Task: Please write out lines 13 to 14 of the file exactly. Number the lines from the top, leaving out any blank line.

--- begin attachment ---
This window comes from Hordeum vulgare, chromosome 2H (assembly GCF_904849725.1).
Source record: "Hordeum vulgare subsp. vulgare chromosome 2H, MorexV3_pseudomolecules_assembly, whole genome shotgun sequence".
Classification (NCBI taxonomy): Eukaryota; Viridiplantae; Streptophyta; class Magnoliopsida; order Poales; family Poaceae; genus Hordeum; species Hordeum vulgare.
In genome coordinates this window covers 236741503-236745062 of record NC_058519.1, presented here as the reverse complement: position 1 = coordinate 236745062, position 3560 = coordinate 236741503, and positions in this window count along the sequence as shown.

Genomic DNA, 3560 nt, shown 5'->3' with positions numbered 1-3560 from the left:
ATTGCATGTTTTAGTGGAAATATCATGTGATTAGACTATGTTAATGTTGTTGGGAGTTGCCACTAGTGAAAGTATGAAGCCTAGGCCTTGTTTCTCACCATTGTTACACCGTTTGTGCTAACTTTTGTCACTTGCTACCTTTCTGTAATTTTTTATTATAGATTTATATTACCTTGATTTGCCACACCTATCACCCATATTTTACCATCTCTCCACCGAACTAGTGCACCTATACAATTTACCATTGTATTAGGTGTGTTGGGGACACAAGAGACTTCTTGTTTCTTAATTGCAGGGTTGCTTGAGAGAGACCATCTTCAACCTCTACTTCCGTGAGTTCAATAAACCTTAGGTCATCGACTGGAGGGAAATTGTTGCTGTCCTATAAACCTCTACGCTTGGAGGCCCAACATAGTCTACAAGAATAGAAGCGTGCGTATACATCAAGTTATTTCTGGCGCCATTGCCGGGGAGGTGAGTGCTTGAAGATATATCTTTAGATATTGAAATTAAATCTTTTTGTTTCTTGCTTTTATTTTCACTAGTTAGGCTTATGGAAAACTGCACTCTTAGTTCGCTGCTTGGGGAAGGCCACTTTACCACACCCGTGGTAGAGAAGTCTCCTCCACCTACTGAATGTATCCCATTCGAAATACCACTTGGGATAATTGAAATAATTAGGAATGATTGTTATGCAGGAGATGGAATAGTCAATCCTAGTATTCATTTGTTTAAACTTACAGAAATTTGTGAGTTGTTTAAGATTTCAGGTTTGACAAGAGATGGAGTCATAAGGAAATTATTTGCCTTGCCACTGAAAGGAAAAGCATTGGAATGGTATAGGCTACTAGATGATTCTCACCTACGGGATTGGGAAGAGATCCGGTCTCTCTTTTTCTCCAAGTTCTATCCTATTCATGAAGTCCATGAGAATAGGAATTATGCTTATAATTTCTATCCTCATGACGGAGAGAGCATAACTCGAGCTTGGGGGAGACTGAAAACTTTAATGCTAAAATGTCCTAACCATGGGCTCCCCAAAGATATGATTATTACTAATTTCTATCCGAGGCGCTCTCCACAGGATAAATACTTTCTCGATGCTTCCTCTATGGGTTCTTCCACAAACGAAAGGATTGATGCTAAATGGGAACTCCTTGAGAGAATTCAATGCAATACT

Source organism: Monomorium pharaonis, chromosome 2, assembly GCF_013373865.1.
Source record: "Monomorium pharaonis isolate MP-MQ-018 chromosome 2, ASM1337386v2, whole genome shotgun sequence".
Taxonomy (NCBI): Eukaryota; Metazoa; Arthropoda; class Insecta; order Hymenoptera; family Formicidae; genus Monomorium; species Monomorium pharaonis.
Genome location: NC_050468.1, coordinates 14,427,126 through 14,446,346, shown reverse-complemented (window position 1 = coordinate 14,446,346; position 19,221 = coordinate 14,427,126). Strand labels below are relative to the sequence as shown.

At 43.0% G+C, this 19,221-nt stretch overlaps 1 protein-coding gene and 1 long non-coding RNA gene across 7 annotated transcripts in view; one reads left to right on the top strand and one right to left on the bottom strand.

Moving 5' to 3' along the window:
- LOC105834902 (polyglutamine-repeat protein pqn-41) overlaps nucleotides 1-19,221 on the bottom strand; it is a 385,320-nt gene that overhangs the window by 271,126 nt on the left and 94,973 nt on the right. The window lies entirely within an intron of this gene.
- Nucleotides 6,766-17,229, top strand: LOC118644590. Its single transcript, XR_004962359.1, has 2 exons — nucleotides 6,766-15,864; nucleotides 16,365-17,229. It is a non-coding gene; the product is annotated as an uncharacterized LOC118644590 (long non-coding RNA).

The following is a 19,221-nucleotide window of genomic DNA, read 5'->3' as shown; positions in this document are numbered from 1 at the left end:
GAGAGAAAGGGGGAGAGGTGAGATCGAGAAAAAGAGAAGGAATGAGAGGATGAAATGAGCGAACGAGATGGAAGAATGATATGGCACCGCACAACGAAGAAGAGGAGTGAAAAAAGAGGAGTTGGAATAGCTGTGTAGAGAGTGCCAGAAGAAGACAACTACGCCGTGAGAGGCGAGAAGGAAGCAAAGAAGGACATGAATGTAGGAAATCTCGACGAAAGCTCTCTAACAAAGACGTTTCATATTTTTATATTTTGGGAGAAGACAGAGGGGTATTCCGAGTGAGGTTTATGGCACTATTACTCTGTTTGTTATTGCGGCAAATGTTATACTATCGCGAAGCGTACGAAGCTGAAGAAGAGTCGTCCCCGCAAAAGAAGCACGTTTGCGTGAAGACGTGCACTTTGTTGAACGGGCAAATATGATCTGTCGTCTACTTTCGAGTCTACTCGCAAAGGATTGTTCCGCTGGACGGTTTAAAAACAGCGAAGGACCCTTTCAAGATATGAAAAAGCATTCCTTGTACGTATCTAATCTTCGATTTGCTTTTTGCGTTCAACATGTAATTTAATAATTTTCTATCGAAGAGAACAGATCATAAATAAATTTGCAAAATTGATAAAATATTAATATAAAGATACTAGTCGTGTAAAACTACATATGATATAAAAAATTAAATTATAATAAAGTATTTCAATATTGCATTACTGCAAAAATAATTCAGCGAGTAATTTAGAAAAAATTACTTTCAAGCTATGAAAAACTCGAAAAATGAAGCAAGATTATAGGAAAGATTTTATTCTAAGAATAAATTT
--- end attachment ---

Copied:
- LOC105834902 (polyglutamine-repeat protein pqn-41) overlaps nucleotides 1-19,221 on the bottom strand; it is a 385,320-nt gene that overhangs the window by 271,126 nt on the left and 94,973 nt on the right. The window lies entirely within an intron of this gene.
- Nucleotides 6,766-17,229, top strand: LOC118644590. Its single transcript, XR_004962359.1, has 2 exons — nucleotides 6,766-15,864; nucleotides 16,365-17,229. It is a non-coding gene; the product is annotated as an uncharacterized LOC118644590 (long non-coding RNA).